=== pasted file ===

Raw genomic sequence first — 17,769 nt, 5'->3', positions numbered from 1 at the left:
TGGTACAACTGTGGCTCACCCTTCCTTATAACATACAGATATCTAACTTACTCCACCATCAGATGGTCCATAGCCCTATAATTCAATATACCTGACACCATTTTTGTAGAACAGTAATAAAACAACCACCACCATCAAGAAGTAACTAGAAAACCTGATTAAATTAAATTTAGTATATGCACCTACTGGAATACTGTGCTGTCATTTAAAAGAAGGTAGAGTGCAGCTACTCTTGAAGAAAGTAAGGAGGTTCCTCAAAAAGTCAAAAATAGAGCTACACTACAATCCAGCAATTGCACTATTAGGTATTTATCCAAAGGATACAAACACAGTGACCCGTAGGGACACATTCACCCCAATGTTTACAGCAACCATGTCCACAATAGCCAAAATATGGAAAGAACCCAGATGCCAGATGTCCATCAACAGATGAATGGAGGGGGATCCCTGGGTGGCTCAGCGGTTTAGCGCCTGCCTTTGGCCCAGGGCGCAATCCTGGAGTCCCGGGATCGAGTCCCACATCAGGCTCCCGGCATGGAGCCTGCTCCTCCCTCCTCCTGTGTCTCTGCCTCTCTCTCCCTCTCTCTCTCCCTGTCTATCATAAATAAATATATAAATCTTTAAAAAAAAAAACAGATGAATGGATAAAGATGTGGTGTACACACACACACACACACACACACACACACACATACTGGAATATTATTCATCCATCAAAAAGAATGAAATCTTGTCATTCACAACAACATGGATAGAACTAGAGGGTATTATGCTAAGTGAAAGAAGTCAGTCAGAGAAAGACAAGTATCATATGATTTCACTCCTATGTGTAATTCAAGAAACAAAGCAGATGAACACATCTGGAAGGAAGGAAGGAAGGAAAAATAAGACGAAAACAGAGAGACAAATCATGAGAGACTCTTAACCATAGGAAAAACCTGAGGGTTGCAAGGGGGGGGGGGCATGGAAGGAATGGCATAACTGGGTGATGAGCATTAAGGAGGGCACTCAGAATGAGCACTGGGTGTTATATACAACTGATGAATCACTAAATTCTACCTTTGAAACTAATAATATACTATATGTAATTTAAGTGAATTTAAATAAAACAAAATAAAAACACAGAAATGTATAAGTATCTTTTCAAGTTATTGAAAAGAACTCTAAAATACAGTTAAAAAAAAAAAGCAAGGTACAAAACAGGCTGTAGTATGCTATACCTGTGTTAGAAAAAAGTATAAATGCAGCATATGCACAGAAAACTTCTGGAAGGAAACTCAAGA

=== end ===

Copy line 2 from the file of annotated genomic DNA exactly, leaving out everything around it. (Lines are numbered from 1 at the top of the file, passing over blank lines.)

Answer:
TGGTACAACTGTGGCTCACCCTTCCTTATAACATACAGATATCTAACTTACTCCACCATCAGATGGTCCATAGCCCTATAATTCAATATACCTGACACCATTTTTGTAGAACAGTAATAAAACAACCACCACCATCAAGAAGTAACTAGAAAACCTGATTAAATTAAATTTAGTATATGCACCTACTGGAATACTGTGCTGTCATTTAAAAGAAGGTAGAGTGCAGCTACTCTTGAAGAAAGTAAGGAGGTTCCTCAAAAAGTCAAAAATAGAGCTACACTACAATCCAGCAATTGCACTATTAGGTATTTATCCAAAGGATACAAACACAGTGACCCGTAGGGACACATTCACCCCAATGTTTACAGCAACCATGTCCACAATAGCCAAAATATGGAAAGAACCCAGATGCCAGATGTCCATCAACAGATGAATGGAGGGGGATCCCTGGGTGGCTCAGCGGTTTAGCGCCTGCCTTTGGCCCAGGGCGCAATCCTGGAGTCCCGGGATCGAGTCCCACATCAGGCTCCCGGCATGGAGCCTGCTCCTCCCTCCTCCTGTGTCTCTGCCTCTCTCTCCCTCTCTCTCTCCCTGTCTATCATAAATAAATATATAAATCTTTAAAAAAAAAAACAGATGAATGGATAAAGATGTGGTGTACACACACACACACACACACACACACACACACATACTGGAATATTATTCATCCATCAAAAAGAATGAAATCTTGTCATTCACAACAACATGGATAGAACTAGAGGGTATTATGCTAAGTGAAAGAAGTCAGTCAGAGAAAGACAAGTATCATATGATTTCACTCCTATGTGTAATTCAAGAAACAAAGCAGATGAACACATCTGGAAGGAAGGAAGGAAGGAAAAATAAGACGAAAACAGAGAGACAAATCATGAGAGACTCTTAACCATAGGAAAAACCTGAGGGTTGCAAGGGGGGGGGGGCATGGAAGGAATGGCATAACTGGGTGATGAGCATTAAGGAGGGCACTCAGAATGAGCACTGGGTGTTATATACAACTGATGAATCACTAAATTCTACCTTTGAAACTAATAATATACTATATGTAATTTAAGTGAATTTAAATAAAACAAAATAAAAACACAGAAATGTATAAGTATCTTTTCAAGTTATTGAAAAGAACTCTAAAATACAGTTAAAAAAAAAAAGCAAGGTACAAAACAGGCTGTAGTATGCTATACCTGTGTTAGAAAAAAGTATAAATGCAGCATATGCACAGAAAACTTCTGGAAGGAAACTCAAGA